V strahu pred uporom ljudstva: kako elite prizemljiti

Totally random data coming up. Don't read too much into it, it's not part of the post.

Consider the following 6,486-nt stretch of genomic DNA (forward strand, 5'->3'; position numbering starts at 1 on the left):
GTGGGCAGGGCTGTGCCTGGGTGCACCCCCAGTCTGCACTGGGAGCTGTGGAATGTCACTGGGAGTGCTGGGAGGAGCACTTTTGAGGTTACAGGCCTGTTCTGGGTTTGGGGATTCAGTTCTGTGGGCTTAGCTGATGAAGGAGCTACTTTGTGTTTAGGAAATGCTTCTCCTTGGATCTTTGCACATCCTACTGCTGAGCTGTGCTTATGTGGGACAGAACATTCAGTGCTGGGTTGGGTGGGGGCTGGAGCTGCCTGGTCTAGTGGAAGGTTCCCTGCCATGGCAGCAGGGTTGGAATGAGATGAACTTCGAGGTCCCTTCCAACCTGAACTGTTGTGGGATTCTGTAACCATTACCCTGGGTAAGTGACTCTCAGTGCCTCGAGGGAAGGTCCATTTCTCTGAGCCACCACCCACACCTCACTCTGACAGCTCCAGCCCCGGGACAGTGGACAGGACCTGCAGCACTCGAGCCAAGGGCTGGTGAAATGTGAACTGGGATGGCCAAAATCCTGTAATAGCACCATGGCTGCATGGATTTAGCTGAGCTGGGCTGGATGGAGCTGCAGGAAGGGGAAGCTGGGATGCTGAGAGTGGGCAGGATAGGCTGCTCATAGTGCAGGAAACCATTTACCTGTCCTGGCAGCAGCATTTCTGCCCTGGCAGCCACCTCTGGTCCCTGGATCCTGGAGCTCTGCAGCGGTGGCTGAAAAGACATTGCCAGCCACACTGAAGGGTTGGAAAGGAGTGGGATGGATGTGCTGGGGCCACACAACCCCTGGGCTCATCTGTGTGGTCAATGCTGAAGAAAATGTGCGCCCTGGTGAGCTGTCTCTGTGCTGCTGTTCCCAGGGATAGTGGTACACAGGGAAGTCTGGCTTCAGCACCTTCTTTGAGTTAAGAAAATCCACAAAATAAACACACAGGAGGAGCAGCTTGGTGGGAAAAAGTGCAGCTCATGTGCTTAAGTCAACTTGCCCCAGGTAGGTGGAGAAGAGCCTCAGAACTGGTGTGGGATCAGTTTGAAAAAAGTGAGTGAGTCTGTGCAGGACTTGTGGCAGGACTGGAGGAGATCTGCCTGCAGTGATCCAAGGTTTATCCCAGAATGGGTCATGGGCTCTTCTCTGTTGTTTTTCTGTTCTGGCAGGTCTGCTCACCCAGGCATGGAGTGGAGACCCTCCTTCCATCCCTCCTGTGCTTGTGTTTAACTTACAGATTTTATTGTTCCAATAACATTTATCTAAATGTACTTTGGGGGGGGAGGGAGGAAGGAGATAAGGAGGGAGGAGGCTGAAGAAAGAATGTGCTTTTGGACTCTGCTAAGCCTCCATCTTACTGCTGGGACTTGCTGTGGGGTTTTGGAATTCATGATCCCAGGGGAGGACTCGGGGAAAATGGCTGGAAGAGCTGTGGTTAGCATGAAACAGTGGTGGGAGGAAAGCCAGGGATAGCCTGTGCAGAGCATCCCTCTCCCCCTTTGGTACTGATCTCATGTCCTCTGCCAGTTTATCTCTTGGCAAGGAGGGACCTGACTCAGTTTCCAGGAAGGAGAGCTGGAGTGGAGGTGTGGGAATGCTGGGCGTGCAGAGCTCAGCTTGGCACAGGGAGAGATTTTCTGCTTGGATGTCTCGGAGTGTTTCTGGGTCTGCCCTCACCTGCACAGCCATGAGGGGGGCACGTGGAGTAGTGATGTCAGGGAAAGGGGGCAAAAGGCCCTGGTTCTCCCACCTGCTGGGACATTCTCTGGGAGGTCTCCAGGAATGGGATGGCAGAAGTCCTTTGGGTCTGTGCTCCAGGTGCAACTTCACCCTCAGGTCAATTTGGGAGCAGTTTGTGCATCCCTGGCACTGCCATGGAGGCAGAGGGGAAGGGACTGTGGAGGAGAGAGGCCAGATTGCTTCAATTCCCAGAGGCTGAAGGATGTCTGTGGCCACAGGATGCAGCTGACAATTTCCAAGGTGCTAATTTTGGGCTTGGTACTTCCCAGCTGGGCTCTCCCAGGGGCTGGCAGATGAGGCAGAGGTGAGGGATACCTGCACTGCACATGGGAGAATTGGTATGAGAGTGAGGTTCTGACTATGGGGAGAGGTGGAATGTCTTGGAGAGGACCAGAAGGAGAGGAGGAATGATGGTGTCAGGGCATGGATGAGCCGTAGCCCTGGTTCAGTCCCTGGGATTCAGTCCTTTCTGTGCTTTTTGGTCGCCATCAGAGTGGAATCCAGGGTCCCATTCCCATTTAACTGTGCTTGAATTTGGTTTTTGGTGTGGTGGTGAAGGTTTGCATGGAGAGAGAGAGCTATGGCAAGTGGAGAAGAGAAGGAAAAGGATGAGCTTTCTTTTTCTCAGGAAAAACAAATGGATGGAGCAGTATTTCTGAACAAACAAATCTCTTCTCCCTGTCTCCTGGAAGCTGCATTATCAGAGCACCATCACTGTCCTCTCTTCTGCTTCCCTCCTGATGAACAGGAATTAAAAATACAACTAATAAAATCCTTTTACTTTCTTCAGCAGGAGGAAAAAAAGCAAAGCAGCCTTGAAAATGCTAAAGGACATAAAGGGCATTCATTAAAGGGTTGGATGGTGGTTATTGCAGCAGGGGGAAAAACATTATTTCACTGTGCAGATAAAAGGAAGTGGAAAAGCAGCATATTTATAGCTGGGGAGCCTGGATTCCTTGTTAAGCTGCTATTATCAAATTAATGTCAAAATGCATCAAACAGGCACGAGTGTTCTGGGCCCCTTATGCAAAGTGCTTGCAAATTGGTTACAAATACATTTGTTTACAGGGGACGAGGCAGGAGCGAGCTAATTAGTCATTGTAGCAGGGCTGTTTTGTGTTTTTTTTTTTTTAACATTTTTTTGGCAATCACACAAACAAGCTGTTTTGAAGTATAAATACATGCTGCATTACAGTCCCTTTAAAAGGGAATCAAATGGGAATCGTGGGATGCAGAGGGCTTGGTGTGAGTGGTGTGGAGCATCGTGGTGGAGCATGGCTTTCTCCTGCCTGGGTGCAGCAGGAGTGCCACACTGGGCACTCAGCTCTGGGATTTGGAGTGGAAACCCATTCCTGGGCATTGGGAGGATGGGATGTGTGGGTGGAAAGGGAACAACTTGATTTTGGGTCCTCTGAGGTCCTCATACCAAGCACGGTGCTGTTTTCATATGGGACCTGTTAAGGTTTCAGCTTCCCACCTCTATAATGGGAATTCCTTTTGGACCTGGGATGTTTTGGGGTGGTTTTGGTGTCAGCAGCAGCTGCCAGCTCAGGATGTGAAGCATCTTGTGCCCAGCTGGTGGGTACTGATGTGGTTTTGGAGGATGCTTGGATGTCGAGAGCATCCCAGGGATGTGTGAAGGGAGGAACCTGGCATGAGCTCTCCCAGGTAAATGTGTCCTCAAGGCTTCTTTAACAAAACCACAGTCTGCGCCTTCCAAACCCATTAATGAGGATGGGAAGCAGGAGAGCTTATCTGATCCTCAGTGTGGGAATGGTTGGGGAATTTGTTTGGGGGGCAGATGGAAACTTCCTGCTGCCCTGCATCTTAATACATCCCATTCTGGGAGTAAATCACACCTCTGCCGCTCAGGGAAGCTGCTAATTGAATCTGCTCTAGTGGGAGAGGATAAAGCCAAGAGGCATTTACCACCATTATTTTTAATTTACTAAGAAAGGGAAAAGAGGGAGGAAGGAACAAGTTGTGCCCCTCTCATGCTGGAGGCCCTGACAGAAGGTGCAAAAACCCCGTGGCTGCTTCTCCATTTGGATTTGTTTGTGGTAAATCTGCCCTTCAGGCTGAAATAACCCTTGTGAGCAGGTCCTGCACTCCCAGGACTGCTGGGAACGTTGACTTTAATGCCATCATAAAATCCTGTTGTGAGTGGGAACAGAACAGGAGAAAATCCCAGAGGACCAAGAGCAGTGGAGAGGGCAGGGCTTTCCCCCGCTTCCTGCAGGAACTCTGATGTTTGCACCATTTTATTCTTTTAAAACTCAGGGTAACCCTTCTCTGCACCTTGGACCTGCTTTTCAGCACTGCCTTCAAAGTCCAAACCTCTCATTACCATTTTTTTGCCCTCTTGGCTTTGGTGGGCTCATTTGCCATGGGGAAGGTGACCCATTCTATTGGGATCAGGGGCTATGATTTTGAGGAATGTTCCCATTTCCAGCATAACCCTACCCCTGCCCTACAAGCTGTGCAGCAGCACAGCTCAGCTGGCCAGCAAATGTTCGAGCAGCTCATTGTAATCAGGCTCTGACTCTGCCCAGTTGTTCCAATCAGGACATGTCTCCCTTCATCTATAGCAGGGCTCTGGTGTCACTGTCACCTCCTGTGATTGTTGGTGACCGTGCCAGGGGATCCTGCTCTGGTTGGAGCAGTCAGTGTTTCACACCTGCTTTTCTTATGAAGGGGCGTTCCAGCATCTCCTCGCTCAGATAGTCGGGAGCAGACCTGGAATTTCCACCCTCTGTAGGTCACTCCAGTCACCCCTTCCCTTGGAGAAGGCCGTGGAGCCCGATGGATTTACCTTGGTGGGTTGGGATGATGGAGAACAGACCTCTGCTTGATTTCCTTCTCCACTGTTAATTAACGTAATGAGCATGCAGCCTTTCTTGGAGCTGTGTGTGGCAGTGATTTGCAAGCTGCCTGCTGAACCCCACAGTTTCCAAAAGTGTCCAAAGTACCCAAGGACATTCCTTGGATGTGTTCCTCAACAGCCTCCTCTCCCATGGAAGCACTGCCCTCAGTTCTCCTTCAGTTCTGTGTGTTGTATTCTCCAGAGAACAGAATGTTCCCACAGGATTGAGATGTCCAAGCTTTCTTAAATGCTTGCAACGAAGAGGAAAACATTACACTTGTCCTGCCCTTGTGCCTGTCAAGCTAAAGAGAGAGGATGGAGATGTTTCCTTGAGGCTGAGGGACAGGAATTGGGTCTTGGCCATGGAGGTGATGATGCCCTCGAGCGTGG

To ni zapis o Sloveniji, čeprav je bilo v zadnjih nekaj tednih kar nekaj škandalov, povezanih z “elitami”, pač pa Martin Wolf, glavni ekonomski kolumnist Financial Timesa, piše o tem, kako globalne ekonomske (kapitalske) elite spet približati ljudem. Dohodkovne razlike v družbi so se nenormalno povečale, in kadar dejstvo, da je ameriški zgornji 1% v zadnjih 40 letih pobral polovico vseh koristi od gospodarske rasti (in nekoliko manj drastično drugod), križate s postkrizno stagnacijo, kjer vlade, ki so reševale bogate lastnike bank, zapitek za to izstavljajo navadnim davkoplačevalcem prek poviševanja davkov, zmanjševanja transferjev in rezanja javnih storitev, ter povečanimi migracijami obupanih “luzerjev“, ki jih je globalizacija obšla, dobite v razvitih državah povečano družbeno tesnobo, nezaupanje in naraščajoče vrenje upora do vladajoče elite. Vedno skozi zgodovino se je ljudstvo, ko so ga elite preveč privile, uprlo. Pa čeprav z vilami, kamni, orožjem ali zgolj z masovnimi demonstracijami. Vprašanje je le, kateri demagogi – skrajneži z leve ali desne – bodo maso pognali na ulice in zahtevali kri.